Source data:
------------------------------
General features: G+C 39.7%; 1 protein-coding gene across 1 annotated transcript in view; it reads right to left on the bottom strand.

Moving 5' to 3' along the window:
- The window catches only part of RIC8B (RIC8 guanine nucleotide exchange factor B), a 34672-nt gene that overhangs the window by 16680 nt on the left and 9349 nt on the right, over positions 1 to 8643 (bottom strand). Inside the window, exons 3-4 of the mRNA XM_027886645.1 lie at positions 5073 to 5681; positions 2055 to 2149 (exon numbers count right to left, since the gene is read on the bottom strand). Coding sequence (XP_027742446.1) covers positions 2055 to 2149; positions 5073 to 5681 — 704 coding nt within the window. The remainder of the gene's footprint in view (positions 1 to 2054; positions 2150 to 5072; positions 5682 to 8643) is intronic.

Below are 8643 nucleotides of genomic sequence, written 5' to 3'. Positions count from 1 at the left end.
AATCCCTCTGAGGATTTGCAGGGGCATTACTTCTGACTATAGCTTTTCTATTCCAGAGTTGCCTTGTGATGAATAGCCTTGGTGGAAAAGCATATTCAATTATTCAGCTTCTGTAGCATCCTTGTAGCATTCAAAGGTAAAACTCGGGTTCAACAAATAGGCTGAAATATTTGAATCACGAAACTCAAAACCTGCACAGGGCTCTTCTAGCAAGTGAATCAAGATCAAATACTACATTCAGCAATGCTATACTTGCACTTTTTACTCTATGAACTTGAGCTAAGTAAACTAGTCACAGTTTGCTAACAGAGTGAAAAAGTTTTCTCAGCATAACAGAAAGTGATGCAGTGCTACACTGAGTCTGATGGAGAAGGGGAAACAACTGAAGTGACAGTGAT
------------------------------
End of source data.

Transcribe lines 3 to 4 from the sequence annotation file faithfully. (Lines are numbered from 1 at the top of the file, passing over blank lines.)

- The window catches only part of RIC8B (RIC8 guanine nucleotide exchange factor B), a 34672-nt gene that overhangs the window by 16680 nt on the left and 9349 nt on the right, over positions 1 to 8643 (bottom strand). Inside the window, exons 3-4 of the mRNA XM_027886645.1 lie at positions 5073 to 5681; positions 2055 to 2149 (exon numbers count right to left, since the gene is read on the bottom strand). Coding sequence (XP_027742446.1) covers positions 2055 to 2149; positions 5073 to 5681 — 704 coding nt within the window. The remainder of the gene's footprint in view (positions 1 to 2054; positions 2150 to 5072; positions 5682 to 8643) is intronic.

Below are 8643 nucleotides of genomic sequence, written 5' to 3'. Positions count from 1 at the left end.